By Adam Swift
Revere, Chelsea, and Winthrop are in the midst of creating a Zero Carbon Action Plan for the region through the North Suffolk Office of Resilience and Sustainability and the Metropolitan Area Planning Council (MAPC).
The two organizations are planning an online virtual climate action prioritization forum on Tuesday, March 28 at 5:30 p.m. Any residents who wish to take part can register at mapc.ma/northsuffolk.
The goal of the action plan is to reduce carbon emissions and reach net zero in the North Suffolk communities by 2050,and reduce carbon pollution and other greenhouse gasses that impact climate change as well as air quality, said Sasha Shyduroff-Gutman, MAPCâ€™s senior clean energy and climate planner.
â€œWe are in the midpoint of the planning process, so we kicked off our community engagement in the early fall and did a few virtual and in-person community events and worked to do an initial visioning session,and hear from community members about what their concerns and thoughts are related to climate and energy,â€ said Shyduroff-Gutman.
The forum planned for March 28 will be a presentation on the work that has been done thus far on the action plan and potential actions the three communities can take to reduce emissions, she said.
â€œThereâ€™s a lot of desire for more trees and greenspace and access to outdoor spaces and improvement to outdoor air quality,â€ said Shyduroff-Gutman about the responses to the process so far.
There has also been discussion about the need for incentives for solar power and reducing energy costs in their housing and in developments, she added.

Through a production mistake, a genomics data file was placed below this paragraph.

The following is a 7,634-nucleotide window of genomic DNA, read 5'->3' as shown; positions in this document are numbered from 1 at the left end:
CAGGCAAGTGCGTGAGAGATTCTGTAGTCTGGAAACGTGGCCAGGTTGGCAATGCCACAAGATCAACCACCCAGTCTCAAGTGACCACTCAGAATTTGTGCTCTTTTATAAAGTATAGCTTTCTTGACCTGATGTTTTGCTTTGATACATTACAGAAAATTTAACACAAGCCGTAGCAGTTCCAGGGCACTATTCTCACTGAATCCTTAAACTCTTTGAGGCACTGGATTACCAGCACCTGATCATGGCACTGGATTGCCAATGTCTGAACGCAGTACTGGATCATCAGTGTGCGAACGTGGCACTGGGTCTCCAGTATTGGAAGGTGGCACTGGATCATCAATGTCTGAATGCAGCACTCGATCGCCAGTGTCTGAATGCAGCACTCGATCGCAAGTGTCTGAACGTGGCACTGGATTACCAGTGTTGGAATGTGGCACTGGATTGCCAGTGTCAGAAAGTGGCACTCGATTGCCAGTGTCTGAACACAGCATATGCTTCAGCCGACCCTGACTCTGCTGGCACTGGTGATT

The plan is to have a draft of the Zero Carbon Action Plan this spring and have it finalized by June.
At that point, it will be up to the North Suffolk Office of Resilience and Sustainability to implement the action items within the plan.
â€œThere will probably be a range of near-term actions that they can prioritize in the next one to three years as well as action over the next five to seven years and longer-term actions,â€ said Shyduroff-Gutman.
There will also likely be recommendations about when to revisit the plan, aligning with carbon neutrality benchmarks in 2030 and 2050.
Shyduroff-Gutman said the plan is a bit unique for the MAPC, since it covers three communities, and will need sign off and efforts from the administration and staff in all three communities.
The recommendations from the plan will span six different sectors, including buildings and energy, mobility and transportation, solid waste, open space and environment, municipal buildings and fleets, and collaborative government.
Residents will have the opportunity to ask questions and provide input during the March 28 meeting, and Shyduroff-Gutman said there will also be a survey after the meeting so participants can expand on their input for the action plan.